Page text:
One in three people on Medicare have surgery in the final year of their lives, and many have surgery in their last month, according to a new study published in The Lancet.
Of the 1.8 million Medicare patients over age 65 who died in 2008, researchers found that a third had undergone surgery in the year before death and that 18% of those surgeries had occurred in the month before death. Nearly 1 in 10 had surgery in their final week. The numbers were surprisingly high, researchers said.
To some extent, the finding makes sense: sick people have surgery and sick people also die. But while the researchers did not examine whether individual surgeries were necessary or whether they improved patients’ quality of life — many surely did — the data suggested they did not improve outcomes overall. Areas of the country that had high rates of surgery also had high rates of death.
Geography had a lot to do with a Medicare patient’s likelihood of having surgery in the last year of life. Muncie, Ind., had the highest rate, at 34%, while Honolulu had the lowest, at 12%. Why that’s so isn’t clear, but the authors suggested several possible contributing factors, including population health, patterns of medical practice, culture and availability of end-of-life services such as hospice care.
Rates of surgery also differed by age. About 38% of 65-year-old Medicare patients had surgery in the year they died, compared with 35% of 80-year-olds — not a very vast difference. But rates of surgery dropped off more sharply in patients older than 80, with fewer than 24% of patients between 80 and 90 having surgery, suggesting that surgeons had greater concerns about the risk of complications in this age group.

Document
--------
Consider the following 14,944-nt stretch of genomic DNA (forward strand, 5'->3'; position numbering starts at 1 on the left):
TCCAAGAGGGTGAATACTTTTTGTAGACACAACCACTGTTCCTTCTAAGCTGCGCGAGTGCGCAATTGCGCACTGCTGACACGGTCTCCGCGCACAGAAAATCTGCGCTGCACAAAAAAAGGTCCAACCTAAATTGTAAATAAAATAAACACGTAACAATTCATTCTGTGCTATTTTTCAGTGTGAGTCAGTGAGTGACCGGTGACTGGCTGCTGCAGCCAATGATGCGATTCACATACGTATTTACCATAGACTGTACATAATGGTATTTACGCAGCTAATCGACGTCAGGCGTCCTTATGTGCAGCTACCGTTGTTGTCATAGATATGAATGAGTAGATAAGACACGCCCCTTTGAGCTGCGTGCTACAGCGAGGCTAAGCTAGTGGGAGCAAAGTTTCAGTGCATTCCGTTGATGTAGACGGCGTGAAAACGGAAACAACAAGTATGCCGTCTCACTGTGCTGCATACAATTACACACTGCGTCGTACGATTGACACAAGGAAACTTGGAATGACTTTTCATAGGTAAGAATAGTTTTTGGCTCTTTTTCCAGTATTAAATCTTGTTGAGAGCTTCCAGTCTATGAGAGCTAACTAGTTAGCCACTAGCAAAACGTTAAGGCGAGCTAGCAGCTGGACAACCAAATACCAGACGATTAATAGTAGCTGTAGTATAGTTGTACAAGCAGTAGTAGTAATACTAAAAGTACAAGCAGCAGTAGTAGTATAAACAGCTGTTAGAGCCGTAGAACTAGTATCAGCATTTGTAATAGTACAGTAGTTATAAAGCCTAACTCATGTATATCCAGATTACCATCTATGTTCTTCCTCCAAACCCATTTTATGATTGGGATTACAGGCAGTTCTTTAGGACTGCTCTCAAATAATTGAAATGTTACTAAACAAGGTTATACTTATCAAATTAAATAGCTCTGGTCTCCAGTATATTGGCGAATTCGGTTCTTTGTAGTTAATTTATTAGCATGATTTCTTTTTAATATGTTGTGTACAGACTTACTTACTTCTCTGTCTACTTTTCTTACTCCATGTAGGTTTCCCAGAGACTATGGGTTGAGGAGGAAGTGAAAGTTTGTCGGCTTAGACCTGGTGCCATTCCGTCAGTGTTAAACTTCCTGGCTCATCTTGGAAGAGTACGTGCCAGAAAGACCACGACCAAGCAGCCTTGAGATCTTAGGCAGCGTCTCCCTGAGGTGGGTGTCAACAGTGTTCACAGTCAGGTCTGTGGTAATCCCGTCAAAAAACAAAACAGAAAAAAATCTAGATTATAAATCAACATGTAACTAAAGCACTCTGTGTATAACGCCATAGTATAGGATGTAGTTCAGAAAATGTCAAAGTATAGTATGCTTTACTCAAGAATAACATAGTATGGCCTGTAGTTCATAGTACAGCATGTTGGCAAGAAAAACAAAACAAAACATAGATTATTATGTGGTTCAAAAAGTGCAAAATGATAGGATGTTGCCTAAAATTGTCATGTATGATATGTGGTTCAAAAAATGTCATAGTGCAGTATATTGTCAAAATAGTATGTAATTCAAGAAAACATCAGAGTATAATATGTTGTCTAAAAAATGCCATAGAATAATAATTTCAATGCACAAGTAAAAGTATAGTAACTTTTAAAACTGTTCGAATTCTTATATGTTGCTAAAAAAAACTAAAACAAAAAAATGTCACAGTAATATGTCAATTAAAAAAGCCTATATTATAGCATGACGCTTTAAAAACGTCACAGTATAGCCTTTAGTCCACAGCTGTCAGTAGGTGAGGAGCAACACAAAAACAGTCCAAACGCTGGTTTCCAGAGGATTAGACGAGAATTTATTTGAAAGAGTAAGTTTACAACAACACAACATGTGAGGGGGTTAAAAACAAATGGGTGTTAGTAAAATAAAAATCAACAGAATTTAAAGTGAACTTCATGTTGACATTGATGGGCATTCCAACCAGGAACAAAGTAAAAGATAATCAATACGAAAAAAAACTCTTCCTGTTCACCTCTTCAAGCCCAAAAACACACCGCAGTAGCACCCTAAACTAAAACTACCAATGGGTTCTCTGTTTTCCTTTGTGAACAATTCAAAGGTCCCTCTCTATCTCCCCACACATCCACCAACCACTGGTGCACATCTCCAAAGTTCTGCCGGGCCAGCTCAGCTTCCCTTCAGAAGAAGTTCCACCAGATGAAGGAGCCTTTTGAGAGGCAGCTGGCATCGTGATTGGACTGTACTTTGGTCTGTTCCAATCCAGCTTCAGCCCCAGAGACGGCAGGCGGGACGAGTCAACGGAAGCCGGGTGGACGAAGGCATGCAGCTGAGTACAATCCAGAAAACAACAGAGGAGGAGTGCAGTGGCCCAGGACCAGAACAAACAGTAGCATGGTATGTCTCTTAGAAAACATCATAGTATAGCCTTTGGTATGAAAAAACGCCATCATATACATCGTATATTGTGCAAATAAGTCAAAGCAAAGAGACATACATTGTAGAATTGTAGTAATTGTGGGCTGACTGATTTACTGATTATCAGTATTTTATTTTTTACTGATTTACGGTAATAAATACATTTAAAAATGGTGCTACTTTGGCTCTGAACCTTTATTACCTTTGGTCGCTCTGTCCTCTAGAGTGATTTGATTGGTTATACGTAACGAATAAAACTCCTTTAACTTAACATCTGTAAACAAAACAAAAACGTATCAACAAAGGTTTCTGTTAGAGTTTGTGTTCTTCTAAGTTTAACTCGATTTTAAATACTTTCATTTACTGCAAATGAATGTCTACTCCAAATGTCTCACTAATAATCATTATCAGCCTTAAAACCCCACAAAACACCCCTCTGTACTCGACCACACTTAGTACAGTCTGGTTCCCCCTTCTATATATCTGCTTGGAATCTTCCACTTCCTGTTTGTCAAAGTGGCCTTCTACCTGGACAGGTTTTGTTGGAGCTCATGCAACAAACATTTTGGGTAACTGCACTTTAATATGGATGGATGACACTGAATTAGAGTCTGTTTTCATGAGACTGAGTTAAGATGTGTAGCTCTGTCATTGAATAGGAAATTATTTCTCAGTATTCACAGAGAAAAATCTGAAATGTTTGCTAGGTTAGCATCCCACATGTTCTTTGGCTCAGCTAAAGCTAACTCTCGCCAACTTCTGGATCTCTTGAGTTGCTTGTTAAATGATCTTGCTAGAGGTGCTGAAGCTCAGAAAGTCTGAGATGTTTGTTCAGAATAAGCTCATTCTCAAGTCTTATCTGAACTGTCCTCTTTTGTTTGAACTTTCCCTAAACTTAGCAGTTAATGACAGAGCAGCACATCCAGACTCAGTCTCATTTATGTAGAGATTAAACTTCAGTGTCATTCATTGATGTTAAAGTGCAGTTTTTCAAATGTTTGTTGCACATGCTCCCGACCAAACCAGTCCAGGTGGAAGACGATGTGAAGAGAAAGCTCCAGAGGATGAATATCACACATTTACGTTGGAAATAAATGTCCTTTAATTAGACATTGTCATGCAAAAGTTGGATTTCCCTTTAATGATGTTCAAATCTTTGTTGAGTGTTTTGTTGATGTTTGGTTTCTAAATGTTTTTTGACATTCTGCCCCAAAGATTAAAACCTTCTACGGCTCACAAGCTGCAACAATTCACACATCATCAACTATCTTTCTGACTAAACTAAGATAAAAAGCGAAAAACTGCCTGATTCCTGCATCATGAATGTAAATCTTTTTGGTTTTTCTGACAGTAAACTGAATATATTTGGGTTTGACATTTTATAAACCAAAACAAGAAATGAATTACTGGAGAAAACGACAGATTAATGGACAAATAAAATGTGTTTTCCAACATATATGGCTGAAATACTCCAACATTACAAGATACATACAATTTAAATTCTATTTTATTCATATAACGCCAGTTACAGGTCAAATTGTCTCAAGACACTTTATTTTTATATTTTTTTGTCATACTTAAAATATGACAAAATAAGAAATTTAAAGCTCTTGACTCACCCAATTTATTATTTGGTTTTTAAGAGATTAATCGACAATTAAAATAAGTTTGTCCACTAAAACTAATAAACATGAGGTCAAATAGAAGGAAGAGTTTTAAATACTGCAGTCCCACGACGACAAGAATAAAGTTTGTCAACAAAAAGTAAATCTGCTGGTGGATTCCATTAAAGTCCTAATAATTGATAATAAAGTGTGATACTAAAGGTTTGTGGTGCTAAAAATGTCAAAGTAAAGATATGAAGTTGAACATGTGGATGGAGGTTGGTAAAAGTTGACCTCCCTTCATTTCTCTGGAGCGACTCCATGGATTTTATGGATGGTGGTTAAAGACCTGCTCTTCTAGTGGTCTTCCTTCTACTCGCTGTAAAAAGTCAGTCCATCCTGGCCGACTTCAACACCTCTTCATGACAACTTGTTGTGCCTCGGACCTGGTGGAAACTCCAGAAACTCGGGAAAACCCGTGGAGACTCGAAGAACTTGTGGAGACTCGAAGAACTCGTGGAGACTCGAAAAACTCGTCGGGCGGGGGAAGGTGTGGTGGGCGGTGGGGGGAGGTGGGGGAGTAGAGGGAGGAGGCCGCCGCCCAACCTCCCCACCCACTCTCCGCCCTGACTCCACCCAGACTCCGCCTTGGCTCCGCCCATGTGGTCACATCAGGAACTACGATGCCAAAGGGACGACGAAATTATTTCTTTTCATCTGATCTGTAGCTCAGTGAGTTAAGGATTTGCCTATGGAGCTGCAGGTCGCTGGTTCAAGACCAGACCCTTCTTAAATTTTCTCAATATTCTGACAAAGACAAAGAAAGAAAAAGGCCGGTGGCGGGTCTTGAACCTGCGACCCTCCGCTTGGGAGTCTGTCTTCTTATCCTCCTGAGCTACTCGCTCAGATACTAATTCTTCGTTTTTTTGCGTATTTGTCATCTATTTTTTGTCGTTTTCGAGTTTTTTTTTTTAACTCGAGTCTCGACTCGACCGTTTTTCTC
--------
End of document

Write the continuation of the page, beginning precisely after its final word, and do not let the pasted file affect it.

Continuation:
Given the patterns in surgery rates across the country, the authors suggest that medical need is not the only factor driving doctors’ desire to operate. Many surgeries may be done to avoid difficult discussions about patients’ prognosis, or to fix problems that wouldn’t necessarily prolong life or improve its quality, the authors said. Doctors are also failing to figure out exactly how dying patients wish to spend their final days.
“In a lot of places, we’re doing a lot of these surgeries I think unnecessarily,” lead author Ashish Jha, a professor of health policy and management at the Harvard School of Public Health, told Bloomberg. “We’re not having the kinds of conversations with patients that we need to have, about what they want out of their last few days and how we help them achieve those goals.”
Doctors and hospitals may have a financial incentive to operate on dying seniors “regardless of the patient’s preferences or goals,” because Medicare is guaranteed to pay for the procedures, said Amy Kelley, an assistant professor of Geriatrics and Palliative Medicine at Mount Sinai School of Medicine in New York.
In an accompanying comment in The Lancet, Kelley wrote that doctors’, insurance companies’ and hospitals’ incentives must be aligned with the wishes of the patient. She also suggested that another to way to increase the likelihood that patients get the care they want is to ensure that all medical and nursing school students receive basic education in end-of-life care
The study is not without its limitations, however. For example, researchers looked only at surgery patients who died; it’s not known how many patients who had the same procedure survived.